Professional paralysis can be very contagious. It does not take much to trigger it. The reason being is that it is so closely tied to our emotions. Make no mistake, what we engage in is not just physical labor, it is emotional labor. It requires our emotions to pour our efforts into our craft, to put ourselves out there to be judged and to risk failure in the hopes of turning a passion into a profession
I’ve had the paralysis set off simply by losing a bid on a project or having something I did get rejected by the client. If it is not handled effectively, it can spread throughout you. It will slow you down until it ultimately stops you completely.
There were numerous days in recent memory where I was paralyzed from doing the work I wanted to do. I hid behind binge watching shows on Netflix or playing video games. That was a much safer ground than the hard work of doing something risky.
Over the years I’ve developed a few ways to stop and counteract this paralysis.
The first is to fail fast and hard and then move on. I apply this when I lose a project that I was proposing or bidding on. I allow myself to get angry – sometimes very angry. I vent it all out instead of bottling it up and then the very next morning I force myself to hit the ground again. I already got the mourning out of my system, now I have to get back to work. I don’t allow the sulking to ever last more than a single day thus preventing it from spreading.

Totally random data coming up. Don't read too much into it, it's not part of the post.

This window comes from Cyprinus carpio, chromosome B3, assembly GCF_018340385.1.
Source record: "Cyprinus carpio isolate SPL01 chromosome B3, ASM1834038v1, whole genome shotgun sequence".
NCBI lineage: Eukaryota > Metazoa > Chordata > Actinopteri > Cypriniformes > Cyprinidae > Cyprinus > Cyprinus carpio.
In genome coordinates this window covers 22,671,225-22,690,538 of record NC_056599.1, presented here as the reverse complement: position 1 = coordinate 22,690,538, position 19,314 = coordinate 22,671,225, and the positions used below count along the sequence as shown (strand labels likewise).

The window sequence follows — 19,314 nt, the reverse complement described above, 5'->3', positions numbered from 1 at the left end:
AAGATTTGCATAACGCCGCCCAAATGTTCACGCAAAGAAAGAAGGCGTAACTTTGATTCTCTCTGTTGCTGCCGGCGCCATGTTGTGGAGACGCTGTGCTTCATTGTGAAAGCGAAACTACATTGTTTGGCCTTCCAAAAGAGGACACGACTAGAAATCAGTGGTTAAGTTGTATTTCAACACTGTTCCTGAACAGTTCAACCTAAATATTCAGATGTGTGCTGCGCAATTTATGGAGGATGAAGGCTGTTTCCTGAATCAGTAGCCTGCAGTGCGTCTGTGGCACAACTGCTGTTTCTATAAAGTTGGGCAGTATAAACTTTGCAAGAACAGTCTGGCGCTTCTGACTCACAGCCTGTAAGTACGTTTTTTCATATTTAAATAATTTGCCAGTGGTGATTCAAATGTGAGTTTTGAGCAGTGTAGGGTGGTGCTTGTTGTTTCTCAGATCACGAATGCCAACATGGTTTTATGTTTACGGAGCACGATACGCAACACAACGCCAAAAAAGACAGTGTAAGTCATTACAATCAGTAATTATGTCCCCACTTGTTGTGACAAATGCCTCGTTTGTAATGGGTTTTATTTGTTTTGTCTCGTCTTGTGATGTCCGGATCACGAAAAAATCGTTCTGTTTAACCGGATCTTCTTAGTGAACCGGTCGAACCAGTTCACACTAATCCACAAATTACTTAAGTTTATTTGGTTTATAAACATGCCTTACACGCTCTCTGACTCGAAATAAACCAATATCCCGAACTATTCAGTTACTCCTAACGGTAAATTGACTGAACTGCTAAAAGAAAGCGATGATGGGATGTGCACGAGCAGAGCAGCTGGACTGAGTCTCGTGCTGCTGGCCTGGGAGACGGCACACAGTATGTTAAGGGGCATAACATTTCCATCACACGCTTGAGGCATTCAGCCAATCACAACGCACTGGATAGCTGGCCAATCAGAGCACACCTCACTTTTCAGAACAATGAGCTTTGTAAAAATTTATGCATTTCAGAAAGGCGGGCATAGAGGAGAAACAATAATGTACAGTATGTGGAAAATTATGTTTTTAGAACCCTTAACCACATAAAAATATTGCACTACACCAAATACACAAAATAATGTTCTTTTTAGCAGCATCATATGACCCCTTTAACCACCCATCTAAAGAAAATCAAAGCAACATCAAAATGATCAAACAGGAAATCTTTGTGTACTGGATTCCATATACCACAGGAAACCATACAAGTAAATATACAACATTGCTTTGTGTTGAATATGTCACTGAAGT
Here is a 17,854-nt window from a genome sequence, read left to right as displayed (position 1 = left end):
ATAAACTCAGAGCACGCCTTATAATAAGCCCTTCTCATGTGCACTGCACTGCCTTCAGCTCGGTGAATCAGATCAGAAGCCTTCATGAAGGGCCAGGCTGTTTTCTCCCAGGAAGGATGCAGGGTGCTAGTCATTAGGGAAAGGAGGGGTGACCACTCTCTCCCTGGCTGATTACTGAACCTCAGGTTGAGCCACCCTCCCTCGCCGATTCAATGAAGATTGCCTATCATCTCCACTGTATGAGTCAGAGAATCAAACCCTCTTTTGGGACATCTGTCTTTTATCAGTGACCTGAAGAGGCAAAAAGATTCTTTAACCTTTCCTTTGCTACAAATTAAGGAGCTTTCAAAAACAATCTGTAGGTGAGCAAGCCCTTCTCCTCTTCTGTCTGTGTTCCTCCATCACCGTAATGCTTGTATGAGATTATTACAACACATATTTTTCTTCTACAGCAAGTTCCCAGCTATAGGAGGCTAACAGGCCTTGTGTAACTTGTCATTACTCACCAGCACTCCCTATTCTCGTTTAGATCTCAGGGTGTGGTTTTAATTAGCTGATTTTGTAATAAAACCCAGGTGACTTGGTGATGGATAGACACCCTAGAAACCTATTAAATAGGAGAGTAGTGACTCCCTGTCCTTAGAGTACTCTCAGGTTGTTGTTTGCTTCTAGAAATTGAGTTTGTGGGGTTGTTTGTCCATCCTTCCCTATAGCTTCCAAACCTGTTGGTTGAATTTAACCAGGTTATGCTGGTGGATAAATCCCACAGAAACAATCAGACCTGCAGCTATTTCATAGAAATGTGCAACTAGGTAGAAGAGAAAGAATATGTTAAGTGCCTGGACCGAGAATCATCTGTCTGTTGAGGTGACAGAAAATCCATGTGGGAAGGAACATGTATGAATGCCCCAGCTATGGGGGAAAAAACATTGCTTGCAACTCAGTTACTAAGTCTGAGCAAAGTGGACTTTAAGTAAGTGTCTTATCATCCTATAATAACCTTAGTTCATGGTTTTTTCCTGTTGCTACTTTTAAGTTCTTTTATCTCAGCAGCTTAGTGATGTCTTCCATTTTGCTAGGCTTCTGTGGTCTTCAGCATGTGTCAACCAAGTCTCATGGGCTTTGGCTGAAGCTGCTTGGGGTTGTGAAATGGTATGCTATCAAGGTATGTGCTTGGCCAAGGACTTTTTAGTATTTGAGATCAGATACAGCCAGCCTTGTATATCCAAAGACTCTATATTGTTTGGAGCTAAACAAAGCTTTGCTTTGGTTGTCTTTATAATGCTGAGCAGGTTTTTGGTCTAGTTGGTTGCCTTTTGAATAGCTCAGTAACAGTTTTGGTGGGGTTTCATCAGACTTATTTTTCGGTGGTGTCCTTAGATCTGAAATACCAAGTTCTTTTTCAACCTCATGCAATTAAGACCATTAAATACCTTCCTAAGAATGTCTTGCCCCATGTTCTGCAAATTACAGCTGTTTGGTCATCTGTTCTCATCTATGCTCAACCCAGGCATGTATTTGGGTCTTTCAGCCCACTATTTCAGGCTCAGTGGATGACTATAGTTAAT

Sometimes I will start a personal project. We all chose this line of work because we have a love for what we do – after all it wasn’t for the money as there is not much to go around. So I get to the basics of my love for the craft. I will do a personal photo shoot, something creative and challenging to give myself enjoyment, which can fuel my ability to get back to work afterwards.
I will find a way to give myself a small win. Perhaps it is a small project that I can accomplish successfully, or a photo I can take and achieve well. Giving myself that victory, albeit a tiny one, is all I might need to move forward.
Lastly, I will come up with a list of perhaps five great things I’ve done or accomplished and write them down, reciting them back to myself. This could be the final reassurance I need to unstick myself from the professional paralysis.
James Patrick, ACG, ALB